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Comment Re:Not a surprise (Score 1) 304

If you can get into and graduate from a Harvard, Yale, Princeton or similar, the school and its alumni network will not let you fail.

What are you talking about? There are plenty of people from these institutions who fail.

Perhaps everyone who is hired by a "white-shoe" (is that a term?) company went to an elite university. But not everyone who went to an elite university is hired by such a company.

These companies choose people who have the same cultural background as them. But not everyone with that background is chosen.

Comment Re:Not sure what to think.... (Score 1) 792

And it's not like "I think I'm female" is an unusual feeling - it's common to over half the world's population, and in the absence of foetal androgens, everyone would say it.

Is it? I used to think I was male because I have a penis and I'm sexually attracted to people who don't have penises. Now, it turns out those traits have nothing to do with being male. So if you ask me if I'm male, I honestly have no idea how to answer any more. Am I male? Who knows?

Comment Re:All your jobs are...belong to us! (Score 1) 127

Do you think it's coincidence that the first widely available commercial application AI happens to be autonomous road vehicles?

You're lumping a bunch of different fields together as if they are all "AI".

Autonomous vehicles require computer vision.

AI doctors most likely require natural language processing.

Those are independent problems. It so happens we're making more progress on computer vision these days. Apparently it's an easier problem.

Comment Re:mitigating factor (Score 2) 409

the effort to "re-automate" something may approach the level of effort it took to automate it in the first place

Even if this is true (which I doubt - once you've solved a problem, it generally becomes much easier to solve related problems), the "re-automating" will employ a small elite of computer scientists, just like the original automating did. The millions of workers replaced by automation will not be benefitted by re-automation.

Comment Re:So? (Score 1) 409

Almost everything can be automated, the crucial question is whether it is cost-effective to do so

That's pretty much wrong.

Most humans have jobs that cannot currently be automated. There is currently no machine that can drive a car well enough that people trust it on the road (though this might change very soon), so millions of people work as drivers. There is currently no machine that has the spatial coordination to cook a hamburger or pick a strawberry or sew the the sleeve onto a shirt unattended, so millions of people work in restaurants and farms and garment factories. There is currently no machine that can produce a high-quality translated document, or write a high-quality essay, or invent high-quality jokes, so people work in all those fields (and many other white-collar fields).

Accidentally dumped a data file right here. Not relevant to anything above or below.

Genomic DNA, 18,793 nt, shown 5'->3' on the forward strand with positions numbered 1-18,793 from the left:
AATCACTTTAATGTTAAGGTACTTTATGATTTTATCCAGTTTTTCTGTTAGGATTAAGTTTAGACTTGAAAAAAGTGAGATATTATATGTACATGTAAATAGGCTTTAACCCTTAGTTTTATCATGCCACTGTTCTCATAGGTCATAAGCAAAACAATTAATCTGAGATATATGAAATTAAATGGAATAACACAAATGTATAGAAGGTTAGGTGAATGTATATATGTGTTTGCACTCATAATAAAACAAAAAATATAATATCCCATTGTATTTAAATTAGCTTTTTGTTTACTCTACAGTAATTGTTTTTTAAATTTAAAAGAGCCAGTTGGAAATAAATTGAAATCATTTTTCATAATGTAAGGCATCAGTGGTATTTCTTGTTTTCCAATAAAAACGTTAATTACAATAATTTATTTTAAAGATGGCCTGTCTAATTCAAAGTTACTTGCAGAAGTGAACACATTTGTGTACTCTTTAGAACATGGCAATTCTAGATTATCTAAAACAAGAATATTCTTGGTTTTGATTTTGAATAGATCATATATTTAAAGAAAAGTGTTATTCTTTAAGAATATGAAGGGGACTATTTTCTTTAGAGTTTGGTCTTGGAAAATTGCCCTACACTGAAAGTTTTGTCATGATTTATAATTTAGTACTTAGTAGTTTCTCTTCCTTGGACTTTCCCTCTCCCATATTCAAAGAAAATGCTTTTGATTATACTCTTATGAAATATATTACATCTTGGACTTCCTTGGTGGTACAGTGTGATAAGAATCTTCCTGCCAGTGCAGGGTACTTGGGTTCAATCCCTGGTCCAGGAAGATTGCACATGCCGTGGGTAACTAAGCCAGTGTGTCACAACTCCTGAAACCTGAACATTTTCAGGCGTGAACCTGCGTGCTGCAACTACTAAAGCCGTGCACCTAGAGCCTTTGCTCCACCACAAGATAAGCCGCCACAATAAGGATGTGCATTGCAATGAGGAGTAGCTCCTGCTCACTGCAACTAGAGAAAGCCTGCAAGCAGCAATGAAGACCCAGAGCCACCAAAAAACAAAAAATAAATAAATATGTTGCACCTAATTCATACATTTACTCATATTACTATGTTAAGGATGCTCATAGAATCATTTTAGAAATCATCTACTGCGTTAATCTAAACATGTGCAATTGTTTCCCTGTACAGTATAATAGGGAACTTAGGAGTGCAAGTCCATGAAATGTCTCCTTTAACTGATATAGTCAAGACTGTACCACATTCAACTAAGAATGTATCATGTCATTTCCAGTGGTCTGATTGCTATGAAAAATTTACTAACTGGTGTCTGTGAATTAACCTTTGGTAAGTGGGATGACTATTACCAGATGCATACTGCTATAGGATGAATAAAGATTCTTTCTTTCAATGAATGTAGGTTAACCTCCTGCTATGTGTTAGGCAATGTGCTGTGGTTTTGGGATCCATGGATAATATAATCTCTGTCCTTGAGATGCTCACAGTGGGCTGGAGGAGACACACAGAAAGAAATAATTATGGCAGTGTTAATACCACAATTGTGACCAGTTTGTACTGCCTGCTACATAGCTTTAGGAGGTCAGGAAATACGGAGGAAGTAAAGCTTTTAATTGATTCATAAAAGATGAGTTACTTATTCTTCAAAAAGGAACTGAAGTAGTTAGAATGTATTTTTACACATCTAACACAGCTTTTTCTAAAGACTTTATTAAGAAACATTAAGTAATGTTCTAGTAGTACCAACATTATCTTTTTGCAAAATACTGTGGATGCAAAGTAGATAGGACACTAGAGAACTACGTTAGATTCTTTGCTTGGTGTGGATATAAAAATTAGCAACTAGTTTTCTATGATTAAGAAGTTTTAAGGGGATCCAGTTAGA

But if and when a way to automate these tasks is developed, it will be much cheaper than human labor. The software will only have to be written once, and then it can be used simultaneously everywhere in the world. The mechanical components (like motors and cameras) are already very cheap. Put together, there is little chance of the cost approaching human minimum wage in most fields.

Comment Re:Good for China (Score 1) 117

There is little relation between "pollution" and CO2.

When you burn hydrocarbons, those carbon atoms have to go somewhere. The best scenario is that they go to create CO2, which does not cause smog, and is pretty harmless except for the greenhouse effect. US regulations ensure that as much CO2 as possible is created by combustion.

Where there is less regulation, there are motors and fires which run "dirty". Much of the carbon goes to create CO, or carbon dust, or benzene or other random chemicals. Also, in the hot conditions of the motor, other reactions take place and you end up with toxic substances like NO2. The mixture of all these pollutants - NOT including CO2 - is what creates smog.

Comment Re:But .. but but but. Bullshit. (Score 2) 504

Zero Hedge? The site run by "Tyler Durden" that predicts multiple times a day that the US economy is about to crash?

I learned about Zero Henge in 2009 when they guaranteed that the US financial system was about to have a "complete economic collapse". Needless to say, this never happened. But the article scared me for a couple years, until I realized that it, and the site as a whole, are full of shit. It's time you realized this too.

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